Yoga – an Evidence-Based Treatment for Back Pain
In 2007 Arthritis Research UK began a collaboration with the University of York and a number of experienced yoga teachers. It set up a clinical trial with the aim of establishing a solid evidence base that yoga could help people with low back pain lead more active lives and manage their condition more effectively.
The trial involved two groups of people who were both receiving GP care for chronic or recurrent back pain. A 156-strong group were offered group yoga classes specially designed to improve back function, while a second control group of 157 people were offered GP care alone. The results of the study, published in the Annals of Internal Medicine, showed that yoga can provide more effective treatment for chronic low back pain than the usual care provided by GPs.
There was a 30 per cent difference at three months between the two groups, favouring those offered yoga, in people’s ability to do a range of everyday tasks. Specifically, people offered the specially designed 12-week yoga programme experienced greater improvement in back ‘function’ and had more confidence in performing everyday tasks than those offered the usual forms of GP care.
Function means people’s ability to undertake activities without being limited by back pain. Although improvements in back function were more pronounced at three months, there was still an improvement in people’s ability to walk more quickly, get dressed without help or stand up for longer periods of time even nine months after the classes had finished.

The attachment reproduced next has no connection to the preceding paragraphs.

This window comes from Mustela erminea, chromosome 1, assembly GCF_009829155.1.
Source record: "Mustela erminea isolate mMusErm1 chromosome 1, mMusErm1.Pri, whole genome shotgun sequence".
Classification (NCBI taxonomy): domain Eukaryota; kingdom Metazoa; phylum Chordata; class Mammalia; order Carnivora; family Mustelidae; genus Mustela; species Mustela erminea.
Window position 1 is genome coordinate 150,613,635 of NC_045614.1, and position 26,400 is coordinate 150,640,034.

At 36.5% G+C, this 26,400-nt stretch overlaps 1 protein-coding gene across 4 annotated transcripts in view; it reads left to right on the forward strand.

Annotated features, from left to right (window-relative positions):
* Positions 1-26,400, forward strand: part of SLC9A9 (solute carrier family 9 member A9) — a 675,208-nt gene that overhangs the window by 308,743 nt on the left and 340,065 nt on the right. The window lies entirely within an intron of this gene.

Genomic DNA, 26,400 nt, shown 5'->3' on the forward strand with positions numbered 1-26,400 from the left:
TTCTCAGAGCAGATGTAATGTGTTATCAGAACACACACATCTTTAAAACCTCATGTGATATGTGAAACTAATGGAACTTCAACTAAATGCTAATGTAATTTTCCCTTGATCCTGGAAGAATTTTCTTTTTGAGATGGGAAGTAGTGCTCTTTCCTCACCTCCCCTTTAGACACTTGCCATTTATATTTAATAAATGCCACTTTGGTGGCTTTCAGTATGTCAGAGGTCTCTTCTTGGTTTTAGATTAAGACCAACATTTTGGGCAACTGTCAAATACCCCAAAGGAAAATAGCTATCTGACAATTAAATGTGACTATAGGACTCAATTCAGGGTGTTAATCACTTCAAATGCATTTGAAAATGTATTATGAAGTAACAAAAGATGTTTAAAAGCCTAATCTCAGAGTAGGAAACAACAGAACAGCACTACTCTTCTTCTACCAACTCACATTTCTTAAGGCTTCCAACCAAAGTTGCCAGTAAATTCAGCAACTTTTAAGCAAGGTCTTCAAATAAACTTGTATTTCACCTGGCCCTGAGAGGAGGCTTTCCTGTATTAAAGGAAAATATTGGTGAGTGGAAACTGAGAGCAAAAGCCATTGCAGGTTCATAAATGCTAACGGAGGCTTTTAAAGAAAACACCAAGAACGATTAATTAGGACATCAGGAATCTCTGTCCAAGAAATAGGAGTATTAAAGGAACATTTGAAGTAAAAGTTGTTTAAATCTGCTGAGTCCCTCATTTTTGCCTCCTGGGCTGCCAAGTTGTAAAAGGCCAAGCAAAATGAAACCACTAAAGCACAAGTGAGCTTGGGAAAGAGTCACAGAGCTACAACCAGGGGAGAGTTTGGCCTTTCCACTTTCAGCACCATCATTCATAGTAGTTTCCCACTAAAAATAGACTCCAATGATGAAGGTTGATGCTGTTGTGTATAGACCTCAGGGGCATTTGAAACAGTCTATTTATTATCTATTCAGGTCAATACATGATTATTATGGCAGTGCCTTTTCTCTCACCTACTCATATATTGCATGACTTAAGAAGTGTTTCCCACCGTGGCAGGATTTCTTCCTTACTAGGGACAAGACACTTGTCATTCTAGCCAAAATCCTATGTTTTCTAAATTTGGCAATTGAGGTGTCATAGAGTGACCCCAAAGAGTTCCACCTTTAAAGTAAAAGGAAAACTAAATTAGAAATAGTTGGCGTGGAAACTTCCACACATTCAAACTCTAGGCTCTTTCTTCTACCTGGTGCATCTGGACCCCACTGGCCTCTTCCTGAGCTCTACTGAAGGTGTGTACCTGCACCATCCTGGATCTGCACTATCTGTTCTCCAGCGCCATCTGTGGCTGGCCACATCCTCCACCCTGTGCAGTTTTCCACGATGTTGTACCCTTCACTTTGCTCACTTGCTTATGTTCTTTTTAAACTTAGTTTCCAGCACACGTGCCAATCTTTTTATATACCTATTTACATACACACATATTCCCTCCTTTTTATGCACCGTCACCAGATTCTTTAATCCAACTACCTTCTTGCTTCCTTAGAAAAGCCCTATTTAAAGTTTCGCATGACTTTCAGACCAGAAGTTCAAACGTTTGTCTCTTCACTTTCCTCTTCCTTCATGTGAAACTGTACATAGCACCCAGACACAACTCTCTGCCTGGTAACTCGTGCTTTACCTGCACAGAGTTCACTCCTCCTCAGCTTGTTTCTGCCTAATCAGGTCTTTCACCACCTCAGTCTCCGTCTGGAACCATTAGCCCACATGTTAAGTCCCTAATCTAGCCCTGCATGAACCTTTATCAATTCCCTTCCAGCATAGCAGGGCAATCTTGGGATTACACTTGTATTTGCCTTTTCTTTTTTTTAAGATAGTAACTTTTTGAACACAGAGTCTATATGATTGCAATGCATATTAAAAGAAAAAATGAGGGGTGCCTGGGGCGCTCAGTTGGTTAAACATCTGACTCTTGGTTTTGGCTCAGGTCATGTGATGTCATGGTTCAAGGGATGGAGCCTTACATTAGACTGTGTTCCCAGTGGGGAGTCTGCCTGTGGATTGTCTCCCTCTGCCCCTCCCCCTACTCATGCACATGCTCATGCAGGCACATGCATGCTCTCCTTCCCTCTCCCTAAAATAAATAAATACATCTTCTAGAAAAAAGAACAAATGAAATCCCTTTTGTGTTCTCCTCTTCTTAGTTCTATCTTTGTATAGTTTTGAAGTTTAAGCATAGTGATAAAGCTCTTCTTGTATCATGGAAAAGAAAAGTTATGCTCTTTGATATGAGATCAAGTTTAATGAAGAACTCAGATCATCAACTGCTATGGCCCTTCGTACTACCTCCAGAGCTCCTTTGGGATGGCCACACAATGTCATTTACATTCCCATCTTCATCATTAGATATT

People had far fewer days ‘out of action’/off work for the year (approx. 3 versus 12) after beginning attendance on a ‘Yoga for Healthy Lower Backs’ 12-week course.
The yoga programme, which involved 20 experienced yoga teachers, was designed and delivered by Iyengar yoga teacher Alison Trewhela, in collaboration with Anna Semlyen, a BWY teacher.
The Yoga for Healthy Lower Backs programme aims are to: bring awareness to, and strengthen weak areas or loosen stiff segments due to past injuries; rebalance posture and strengthen musculature; improve and maintain improvements in strength, mobility, circulation and the health of the nerves.
The classes were designed for complete beginners, with yoga teachers given extra training in back care. Classes were held in Cornwall, London, York and Manchester. Those attending the specially-designed programme, which involved step-by-step gentle classes, were encouraged to become self-sufficient in the long-term. Classes were supported with four home practice sheets, a manual, and a four-track audio CD teaching how to relax physically and mentally.
Research scientist Dr Robin Monro says:
“While mild back pain is commonly associated with over-tense muscles and responds very well to yoga, forms of back pain that involve structural damage or degeneration can be worsened by some postures.